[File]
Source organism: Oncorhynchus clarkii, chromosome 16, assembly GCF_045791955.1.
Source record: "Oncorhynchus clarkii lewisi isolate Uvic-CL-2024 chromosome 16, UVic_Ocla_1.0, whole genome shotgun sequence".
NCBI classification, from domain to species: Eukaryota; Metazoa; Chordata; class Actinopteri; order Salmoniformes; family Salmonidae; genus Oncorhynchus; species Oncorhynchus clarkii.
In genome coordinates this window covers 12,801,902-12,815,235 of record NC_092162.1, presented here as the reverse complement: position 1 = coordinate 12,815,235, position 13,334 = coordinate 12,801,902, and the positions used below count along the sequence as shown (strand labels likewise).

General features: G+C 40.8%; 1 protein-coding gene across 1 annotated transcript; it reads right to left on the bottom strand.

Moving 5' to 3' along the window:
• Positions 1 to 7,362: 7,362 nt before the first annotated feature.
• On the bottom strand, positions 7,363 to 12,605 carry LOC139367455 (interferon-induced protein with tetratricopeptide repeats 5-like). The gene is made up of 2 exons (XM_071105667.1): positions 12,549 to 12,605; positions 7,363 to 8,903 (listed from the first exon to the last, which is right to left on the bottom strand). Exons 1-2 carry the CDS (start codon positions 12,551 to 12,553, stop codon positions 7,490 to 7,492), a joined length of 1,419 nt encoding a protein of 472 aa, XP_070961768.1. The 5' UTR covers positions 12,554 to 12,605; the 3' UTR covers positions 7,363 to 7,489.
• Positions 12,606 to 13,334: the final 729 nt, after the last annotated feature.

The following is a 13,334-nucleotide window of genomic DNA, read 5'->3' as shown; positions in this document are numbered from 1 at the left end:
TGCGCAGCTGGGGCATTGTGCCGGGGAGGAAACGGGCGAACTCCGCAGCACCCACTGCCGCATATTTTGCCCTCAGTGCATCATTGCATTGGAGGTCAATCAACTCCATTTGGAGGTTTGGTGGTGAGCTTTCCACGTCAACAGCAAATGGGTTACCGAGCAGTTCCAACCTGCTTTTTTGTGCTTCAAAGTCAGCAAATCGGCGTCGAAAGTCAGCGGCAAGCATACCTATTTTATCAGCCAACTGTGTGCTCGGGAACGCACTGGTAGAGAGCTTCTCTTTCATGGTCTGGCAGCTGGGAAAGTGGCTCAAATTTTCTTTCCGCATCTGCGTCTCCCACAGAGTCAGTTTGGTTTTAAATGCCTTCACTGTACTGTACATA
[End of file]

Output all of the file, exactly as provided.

Source organism: Oncorhynchus clarkii, chromosome 16, assembly GCF_045791955.1.
Source record: "Oncorhynchus clarkii lewisi isolate Uvic-CL-2024 chromosome 16, UVic_Ocla_1.0, whole genome shotgun sequence".
NCBI classification, from domain to species: Eukaryota; Metazoa; Chordata; class Actinopteri; order Salmoniformes; family Salmonidae; genus Oncorhynchus; species Oncorhynchus clarkii.
In genome coordinates this window covers 12,801,902-12,815,235 of record NC_092162.1, presented here as the reverse complement: position 1 = coordinate 12,815,235, position 13,334 = coordinate 12,801,902, and the positions used below count along the sequence as shown (strand labels likewise).

General features: G+C 40.8%; 1 protein-coding gene across 1 annotated transcript; it reads right to left on the bottom strand.

Moving 5' to 3' along the window:
• Positions 1 to 7,362: 7,362 nt before the first annotated feature.
• On the bottom strand, positions 7,363 to 12,605 carry LOC139367455 (interferon-induced protein with tetratricopeptide repeats 5-like). The gene is made up of 2 exons (XM_071105667.1): positions 12,549 to 12,605; positions 7,363 to 8,903 (listed from the first exon to the last, which is right to left on the bottom strand). Exons 1-2 carry the CDS (start codon positions 12,551 to 12,553, stop codon positions 7,490 to 7,492), a joined length of 1,419 nt encoding a protein of 472 aa, XP_070961768.1. The 5' UTR covers positions 12,554 to 12,605; the 3' UTR covers positions 7,363 to 7,489.
• Positions 12,606 to 13,334: the final 729 nt, after the last annotated feature.

The following is a 13,334-nucleotide window of genomic DNA, read 5'->3' as shown; positions in this document are numbered from 1 at the left end:
TGCGCAGCTGGGGCATTGTGCCGGGGAGGAAACGGGCGAACTCCGCAGCACCCACTGCCGCATATTTTGCCCTCAGTGCATCATTGCATTGGAGGTCAATCAACTCCATTTGGAGGTTTGGTGGTGAGCTTTCCACGTCAACAGCAAATGGGTTACCGAGCAGTTCCAACCTGCTTTTTTGTGCTTCAAAGTCAGCAAATCGGCGTCGAAAGTCAGCGGCAAGCATACCTATTTTATCAGCCAACTGTGTGCTCGGGAACGCACTGGTAGAGAGCTTCTCTTTCATGGTCTGGCAGCTGGGAAAGTGGCTCAAATTTTCTTTCCGCATCTGCGTCTCCCACAGAGTCAGTTTGGTTTTAAATGCCTTCACTGTACTGTACATA